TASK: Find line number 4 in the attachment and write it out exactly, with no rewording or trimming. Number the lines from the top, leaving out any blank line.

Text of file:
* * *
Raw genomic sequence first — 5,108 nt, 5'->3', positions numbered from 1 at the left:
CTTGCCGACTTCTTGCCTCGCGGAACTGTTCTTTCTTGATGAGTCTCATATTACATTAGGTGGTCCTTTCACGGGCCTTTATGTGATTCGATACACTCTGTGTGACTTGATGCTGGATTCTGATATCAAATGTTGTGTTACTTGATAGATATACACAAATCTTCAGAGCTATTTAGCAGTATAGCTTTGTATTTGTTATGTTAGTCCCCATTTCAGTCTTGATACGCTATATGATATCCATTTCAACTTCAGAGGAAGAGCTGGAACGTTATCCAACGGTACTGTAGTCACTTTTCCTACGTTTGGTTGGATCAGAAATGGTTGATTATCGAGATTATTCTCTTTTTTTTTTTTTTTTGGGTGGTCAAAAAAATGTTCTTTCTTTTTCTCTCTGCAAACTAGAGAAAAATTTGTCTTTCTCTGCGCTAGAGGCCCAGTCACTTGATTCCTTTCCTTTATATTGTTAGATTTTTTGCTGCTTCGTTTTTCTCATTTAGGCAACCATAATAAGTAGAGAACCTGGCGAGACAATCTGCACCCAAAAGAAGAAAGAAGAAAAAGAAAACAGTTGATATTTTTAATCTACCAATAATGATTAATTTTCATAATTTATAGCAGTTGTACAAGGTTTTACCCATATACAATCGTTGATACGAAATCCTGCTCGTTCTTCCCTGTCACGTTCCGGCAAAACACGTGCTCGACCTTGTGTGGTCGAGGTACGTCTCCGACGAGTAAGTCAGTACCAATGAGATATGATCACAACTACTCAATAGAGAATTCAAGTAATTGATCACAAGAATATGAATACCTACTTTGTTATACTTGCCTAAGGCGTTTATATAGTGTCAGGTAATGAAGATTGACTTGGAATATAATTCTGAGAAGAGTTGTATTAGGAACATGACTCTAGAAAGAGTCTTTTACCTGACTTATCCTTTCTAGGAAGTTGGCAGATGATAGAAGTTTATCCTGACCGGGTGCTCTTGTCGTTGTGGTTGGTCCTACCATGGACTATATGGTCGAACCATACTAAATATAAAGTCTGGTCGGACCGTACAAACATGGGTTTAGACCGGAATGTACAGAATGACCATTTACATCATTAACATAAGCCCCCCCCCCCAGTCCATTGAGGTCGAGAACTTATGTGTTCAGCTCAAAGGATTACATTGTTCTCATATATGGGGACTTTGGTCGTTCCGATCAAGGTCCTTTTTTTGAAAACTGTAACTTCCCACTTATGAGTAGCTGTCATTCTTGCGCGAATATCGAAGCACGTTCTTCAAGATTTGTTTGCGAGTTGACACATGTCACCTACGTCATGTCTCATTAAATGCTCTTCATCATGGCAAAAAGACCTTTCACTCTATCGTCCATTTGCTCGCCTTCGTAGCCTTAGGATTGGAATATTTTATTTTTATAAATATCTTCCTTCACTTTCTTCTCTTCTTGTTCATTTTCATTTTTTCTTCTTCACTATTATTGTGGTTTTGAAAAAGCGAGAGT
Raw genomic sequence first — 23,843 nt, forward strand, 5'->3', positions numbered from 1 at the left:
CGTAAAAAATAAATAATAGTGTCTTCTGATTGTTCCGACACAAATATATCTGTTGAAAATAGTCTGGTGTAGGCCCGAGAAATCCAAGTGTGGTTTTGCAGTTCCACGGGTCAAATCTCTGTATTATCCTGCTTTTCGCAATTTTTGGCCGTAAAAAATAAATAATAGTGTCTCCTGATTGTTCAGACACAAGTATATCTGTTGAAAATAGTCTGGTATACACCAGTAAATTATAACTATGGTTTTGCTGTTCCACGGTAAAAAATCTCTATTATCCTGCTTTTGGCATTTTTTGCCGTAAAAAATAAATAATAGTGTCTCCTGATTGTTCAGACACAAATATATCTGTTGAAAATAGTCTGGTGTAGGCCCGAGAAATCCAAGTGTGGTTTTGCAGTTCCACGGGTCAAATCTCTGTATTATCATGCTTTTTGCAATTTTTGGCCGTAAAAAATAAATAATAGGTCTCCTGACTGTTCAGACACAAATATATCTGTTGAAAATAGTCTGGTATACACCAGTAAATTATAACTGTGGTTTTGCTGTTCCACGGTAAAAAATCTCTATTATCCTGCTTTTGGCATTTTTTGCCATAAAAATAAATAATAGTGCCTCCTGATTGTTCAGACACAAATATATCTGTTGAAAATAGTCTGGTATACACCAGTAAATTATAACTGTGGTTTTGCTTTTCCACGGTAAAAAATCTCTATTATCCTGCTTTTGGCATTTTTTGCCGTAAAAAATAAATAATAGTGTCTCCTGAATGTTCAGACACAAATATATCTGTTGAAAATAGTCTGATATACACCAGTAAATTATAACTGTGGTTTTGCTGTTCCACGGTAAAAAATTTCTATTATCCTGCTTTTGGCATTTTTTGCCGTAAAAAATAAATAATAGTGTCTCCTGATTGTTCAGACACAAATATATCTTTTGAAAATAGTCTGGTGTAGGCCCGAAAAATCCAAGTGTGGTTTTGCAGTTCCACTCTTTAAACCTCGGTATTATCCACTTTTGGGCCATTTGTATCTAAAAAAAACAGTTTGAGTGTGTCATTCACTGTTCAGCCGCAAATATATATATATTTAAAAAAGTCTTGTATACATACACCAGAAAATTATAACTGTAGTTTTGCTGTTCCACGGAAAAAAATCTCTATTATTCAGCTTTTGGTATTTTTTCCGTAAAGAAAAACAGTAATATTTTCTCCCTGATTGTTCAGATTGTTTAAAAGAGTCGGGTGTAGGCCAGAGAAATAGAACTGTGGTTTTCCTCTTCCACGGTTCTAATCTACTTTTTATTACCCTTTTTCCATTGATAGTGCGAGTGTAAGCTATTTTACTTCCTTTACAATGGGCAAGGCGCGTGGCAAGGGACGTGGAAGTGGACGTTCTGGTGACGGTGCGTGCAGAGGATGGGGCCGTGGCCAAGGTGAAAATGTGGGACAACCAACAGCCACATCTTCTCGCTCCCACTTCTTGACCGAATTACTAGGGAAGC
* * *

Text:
CGTAAAAAATAAATAATAGTGTCTTCTGATTGTTCCGACACAAATATATCTGTTGAAAATAGTCTGGTGTAGGCCCGAGAAATCCAAGTGTGGTTTTGCAGTTCCACGGGTCAAATCTCTGTATTATCCTGCTTTTCGCAATTTTTGGCCGTAAAAAATAAATAATAGTGTCTCCTGATTGTTCAGACACAAGTATATCTGTTGAAAATAGTCTGGTATACACCAGTAAATTATAACTATGGTTTTGCTGTTCCACGGTAAAAAATCTCTATTATCCTGCTTTTGGCATTTTTTGCCGTAAAAAATAAATAATAGTGTCTCCTGATTGTTCAGACACAAATATATCTGTTGAAAATAGTCTGGTGTAGGCCCGAGAAATCCAAGTGTGGTTTTGCAGTTCCACGGGTCAAATCTCTGTATTATCATGCTTTTTGCAATTTTTGGCCGTAAAAAATAAATAATAGGTCTCCTGACTGTTCAGACACAAATATATCTGTTGAAAATAGTCTGGTATACACCAGTAAATTATAACTGTGGTTTTGCTGTTCCACGGTAAAAAATCTCTATTATCCTGCTTTTGGCATTTTTTGCCATAAAAATAAATAATAGTGCCTCCTGATTGTTCAGACACAAATATATCTGTTGAAAATAGTCTGGTATACACCAGTAAATTATAACTGTGGTTTTGCTTTTCCACGGTAAAAAATCTCTATTATCCTGCTTTTGGCATTTTTTGCCGTAAAAAATAAATAATAGTGTCTCCTGAATGTTCAGACACAAATATATCTGTTGAAAATAGTCTGATATACACCAGTAAATTATAACTGTGGTTTTGCTGTTCCACGGTAAAAAATTTCTATTATCCTGCTTTTGGCATTTTTTGCCGTAAAAAATAAATAATAGTGTCTCCTGATTGTTCAGACACAAATATATCTTTTGAAAATAGTCTGGTGTAGGCCCGAAAAATCCAAGTGTGGTTTTGCAGTTCCACTCTTTAAACCTCGGTATTATCCACTTTTGGGCCATTTGTATCTAAAAAAAACAGTTTGAGTGTGTCATTCACTGTTCAGCCGCAAATATATATATATTTAAAAAAGTCTTGTATACATACACCAGAAAATTATAACTGTAGTTTTGCTGTTCCACGGAAAAAAATCTCTATTATTCAGCTTTTGGTATTTTTTCCGTAAAGAAAAACAGTAATATTTTCTCCCTGATTGTTCAGATTGTTTAAAAGAGTCGGGTGTAGGCCAGAGAAATAGAACTGTGGTTTTCCTCTTCCACGGTTCTAATCTACTTTTTATTACCCTTTTTCCATTGATAGTGCGAGTGTAAGCTATTTTACTTCCTTTACAATGGGCAAGGCGCGTGGCAAGGGACGTGGAAGTGGACGTTCTGGTGACGGTGCGTGCAGAGGATGGGGCCGTGGCCAAGGTGAAAATGTGGGACAACCAACAGCCACATCTTCTCGCTCCCACTTCTTGACCGAATTACTAGGGAAGC